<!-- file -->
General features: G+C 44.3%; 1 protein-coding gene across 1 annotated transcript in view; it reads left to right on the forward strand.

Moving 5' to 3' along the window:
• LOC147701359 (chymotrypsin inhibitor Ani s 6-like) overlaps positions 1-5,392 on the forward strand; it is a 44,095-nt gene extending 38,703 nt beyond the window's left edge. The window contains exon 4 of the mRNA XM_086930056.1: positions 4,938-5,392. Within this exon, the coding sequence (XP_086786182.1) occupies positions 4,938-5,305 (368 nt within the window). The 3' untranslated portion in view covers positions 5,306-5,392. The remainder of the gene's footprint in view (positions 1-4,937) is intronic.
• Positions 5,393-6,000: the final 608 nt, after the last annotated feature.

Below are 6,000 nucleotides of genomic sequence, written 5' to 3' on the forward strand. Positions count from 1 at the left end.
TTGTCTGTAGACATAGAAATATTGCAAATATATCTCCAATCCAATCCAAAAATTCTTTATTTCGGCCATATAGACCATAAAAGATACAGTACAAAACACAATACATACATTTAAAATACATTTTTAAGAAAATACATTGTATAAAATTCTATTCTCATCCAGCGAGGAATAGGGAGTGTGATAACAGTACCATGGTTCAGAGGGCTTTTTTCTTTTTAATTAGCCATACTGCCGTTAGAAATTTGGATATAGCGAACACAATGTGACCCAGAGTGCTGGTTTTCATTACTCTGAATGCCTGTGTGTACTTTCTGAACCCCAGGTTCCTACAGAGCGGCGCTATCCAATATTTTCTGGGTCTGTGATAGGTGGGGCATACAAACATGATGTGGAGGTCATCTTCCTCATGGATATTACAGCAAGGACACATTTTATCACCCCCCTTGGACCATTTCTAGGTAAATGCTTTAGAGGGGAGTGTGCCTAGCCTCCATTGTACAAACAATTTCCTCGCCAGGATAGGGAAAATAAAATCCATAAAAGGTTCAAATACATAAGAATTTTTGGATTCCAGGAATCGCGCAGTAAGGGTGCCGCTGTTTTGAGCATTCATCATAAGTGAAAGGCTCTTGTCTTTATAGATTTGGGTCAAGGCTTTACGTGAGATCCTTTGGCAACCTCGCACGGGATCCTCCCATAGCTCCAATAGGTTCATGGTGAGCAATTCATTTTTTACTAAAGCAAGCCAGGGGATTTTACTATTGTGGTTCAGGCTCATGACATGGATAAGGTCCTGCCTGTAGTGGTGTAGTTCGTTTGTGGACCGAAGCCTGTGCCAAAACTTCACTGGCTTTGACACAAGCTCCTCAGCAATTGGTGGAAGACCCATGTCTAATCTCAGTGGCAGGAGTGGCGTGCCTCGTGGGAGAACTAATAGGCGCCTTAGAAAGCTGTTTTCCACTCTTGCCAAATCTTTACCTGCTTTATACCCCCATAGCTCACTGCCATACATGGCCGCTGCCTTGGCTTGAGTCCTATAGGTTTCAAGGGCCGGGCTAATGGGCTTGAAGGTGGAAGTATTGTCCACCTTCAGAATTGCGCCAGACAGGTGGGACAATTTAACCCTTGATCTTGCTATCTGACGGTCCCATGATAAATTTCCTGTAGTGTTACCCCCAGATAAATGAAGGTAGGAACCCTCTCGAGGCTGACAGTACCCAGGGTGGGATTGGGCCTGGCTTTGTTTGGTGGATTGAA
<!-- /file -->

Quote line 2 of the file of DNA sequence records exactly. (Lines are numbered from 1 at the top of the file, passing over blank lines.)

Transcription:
Moving 5' to 3' along the window: